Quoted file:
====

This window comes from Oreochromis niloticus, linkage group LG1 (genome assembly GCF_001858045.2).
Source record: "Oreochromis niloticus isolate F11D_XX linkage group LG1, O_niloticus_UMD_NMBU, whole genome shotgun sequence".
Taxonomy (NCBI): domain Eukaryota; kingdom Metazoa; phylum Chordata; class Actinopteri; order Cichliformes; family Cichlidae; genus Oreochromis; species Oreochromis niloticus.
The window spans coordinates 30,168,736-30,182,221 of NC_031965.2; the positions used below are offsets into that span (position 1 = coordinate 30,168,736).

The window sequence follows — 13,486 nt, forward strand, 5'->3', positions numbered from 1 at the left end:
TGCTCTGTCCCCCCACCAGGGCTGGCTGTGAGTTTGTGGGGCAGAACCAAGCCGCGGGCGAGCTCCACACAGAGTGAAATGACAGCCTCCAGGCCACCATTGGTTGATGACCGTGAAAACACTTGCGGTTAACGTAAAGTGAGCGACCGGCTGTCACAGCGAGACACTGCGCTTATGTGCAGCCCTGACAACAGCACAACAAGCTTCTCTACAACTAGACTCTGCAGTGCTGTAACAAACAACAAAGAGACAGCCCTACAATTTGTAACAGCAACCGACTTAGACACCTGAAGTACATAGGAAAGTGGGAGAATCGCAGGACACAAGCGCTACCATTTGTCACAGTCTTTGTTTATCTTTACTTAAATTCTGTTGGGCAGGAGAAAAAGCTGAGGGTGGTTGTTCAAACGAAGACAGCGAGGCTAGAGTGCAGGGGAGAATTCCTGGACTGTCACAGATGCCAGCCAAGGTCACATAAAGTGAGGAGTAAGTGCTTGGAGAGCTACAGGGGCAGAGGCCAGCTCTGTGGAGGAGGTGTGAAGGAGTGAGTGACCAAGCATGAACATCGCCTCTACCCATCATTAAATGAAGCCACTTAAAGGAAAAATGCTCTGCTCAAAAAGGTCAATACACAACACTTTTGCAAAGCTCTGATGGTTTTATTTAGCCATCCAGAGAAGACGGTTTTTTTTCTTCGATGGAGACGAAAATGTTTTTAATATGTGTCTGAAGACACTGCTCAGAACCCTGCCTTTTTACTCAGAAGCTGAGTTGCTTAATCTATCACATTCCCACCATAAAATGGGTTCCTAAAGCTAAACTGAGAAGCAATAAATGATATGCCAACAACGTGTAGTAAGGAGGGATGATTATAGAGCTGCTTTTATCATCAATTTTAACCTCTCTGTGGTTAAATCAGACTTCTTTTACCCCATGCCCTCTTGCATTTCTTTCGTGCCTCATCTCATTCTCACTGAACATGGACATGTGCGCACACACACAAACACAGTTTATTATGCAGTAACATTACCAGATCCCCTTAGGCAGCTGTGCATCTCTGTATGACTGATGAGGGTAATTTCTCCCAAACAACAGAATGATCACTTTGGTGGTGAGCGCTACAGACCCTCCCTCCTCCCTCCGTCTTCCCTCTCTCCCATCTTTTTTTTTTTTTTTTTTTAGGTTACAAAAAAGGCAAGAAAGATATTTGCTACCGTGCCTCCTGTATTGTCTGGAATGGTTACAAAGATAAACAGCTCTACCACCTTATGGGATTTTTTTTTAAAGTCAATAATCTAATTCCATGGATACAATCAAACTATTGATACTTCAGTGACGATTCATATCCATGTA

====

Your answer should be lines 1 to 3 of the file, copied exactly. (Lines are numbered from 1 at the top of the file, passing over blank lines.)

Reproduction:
This window comes from Oreochromis niloticus, linkage group LG1 (genome assembly GCF_001858045.2).
Source record: "Oreochromis niloticus isolate F11D_XX linkage group LG1, O_niloticus_UMD_NMBU, whole genome shotgun sequence".
Taxonomy (NCBI): domain Eukaryota; kingdom Metazoa; phylum Chordata; class Actinopteri; order Cichliformes; family Cichlidae; genus Oreochromis; species Oreochromis niloticus.